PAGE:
Wednesday, July 16, 2008

Compensation Discrimination

According to the EEOC: Title VII of the Civil Rights Act, the Age Discrimination in Employment Act (ADEA), and the Americans with Disabilities Act (ADA) prohibit discrimination in "compensation" based on race, color, religion, sex, national origin, age, disability, or protected activity. The term "compensation" includes any payments made to, or on behalf of, an employee as remuneration for employment. Compensation discrimination in violation of Title VII, the ADEA, or the ADA can exist in a number of forms:

An employer pays employees inside a protected class less than similarly situated employees outside the protected class, and the employer's explanation (if any) does not satisfactorily account for the differential (e.g., Black workers make less than White workers in the same job/classification without cause);

An employer maintains a neutral compensation policy or practice that has an adverse impact on employees in a protected class and cannot be justified as job-related and consistent with business necessity (e.g., an employer claims there’s a non-race related job or business need that explains why White staff make more than Black staff and this reason is the cause of pay disparity, according to the employer);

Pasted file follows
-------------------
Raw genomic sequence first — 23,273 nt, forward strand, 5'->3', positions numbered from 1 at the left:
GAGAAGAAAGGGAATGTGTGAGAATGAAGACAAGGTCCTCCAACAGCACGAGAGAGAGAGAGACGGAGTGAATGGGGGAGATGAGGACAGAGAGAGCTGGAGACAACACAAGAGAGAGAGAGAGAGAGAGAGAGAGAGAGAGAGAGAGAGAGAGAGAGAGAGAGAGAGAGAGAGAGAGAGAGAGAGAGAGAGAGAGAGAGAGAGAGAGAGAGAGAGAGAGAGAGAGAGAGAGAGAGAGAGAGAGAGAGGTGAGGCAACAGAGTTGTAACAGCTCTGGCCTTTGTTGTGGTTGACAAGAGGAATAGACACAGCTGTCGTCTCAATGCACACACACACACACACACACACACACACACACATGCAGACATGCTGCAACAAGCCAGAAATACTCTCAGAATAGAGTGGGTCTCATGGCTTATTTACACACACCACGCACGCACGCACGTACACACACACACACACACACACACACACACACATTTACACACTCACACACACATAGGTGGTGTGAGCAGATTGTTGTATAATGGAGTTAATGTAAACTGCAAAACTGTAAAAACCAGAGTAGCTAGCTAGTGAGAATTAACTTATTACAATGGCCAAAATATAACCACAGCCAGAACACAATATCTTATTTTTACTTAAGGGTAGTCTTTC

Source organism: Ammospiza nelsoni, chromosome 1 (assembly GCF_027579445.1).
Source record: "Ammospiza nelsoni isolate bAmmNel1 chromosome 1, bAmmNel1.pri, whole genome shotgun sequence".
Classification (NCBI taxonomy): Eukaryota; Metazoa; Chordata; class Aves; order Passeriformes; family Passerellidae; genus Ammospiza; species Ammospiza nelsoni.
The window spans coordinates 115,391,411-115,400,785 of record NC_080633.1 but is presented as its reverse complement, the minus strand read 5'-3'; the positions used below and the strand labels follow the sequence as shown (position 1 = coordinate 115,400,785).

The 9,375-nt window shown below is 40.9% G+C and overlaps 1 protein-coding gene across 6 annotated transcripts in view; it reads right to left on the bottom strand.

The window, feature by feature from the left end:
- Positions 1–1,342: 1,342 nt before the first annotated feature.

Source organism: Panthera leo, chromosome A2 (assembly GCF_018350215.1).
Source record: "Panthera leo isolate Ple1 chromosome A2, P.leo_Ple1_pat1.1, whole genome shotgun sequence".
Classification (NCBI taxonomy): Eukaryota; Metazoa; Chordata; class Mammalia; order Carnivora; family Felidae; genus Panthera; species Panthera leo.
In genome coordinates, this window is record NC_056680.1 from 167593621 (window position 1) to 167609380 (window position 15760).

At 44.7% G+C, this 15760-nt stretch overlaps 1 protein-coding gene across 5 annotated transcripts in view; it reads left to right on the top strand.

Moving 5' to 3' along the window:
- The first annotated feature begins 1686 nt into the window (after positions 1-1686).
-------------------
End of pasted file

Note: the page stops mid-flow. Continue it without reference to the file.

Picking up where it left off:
An employer sets the pay for jobs predominantly held by protected class members below that suggested by the employer's job evaluation study, while the pay for jobs predominantly held by employees outside the protected class is consistent with the level suggested by the job evaluation study (e.g., Black workers are paid below the market rate and maybe below the minimum rate for positions predominately held by Black workers, while an employer properly pays or overcompensates White workers based on the market rates for their jobs);

A discriminatory compensation system has been discontinued, but salary disparities caused by the system have not been eradicated (e.g., pay disparities have been identified and the compensation system has been fixed, however the pay levels of the discriminated employees have not been properly adjusted to fix the errors identified in the pay system); or

The compensation of one or more employees in a protected class is artificially depressed because of a discriminatory employer practice that affects compensation, such as steering employees in a protected class to lower paid jobs than persons outside the class, or discriminating in promotions, performance appraisals, procedures for assigning work, or training opportunities. (e.g., manipulating performance evaluations, denying training opportunities and giving out menial assignments, etc. as a mechanism to underpay and stifle the pay of Black workers or keeping Black staff in lower paying jobs by not posting internal job vacancies, denying Black workers promotions, setting unequal, corruptible, and lax promotion criteria, having double-standards for promotions, denying transfers, etc. as a means of holding back the pay of Black workers).

There will be more on compensation discrimination tomorrow.


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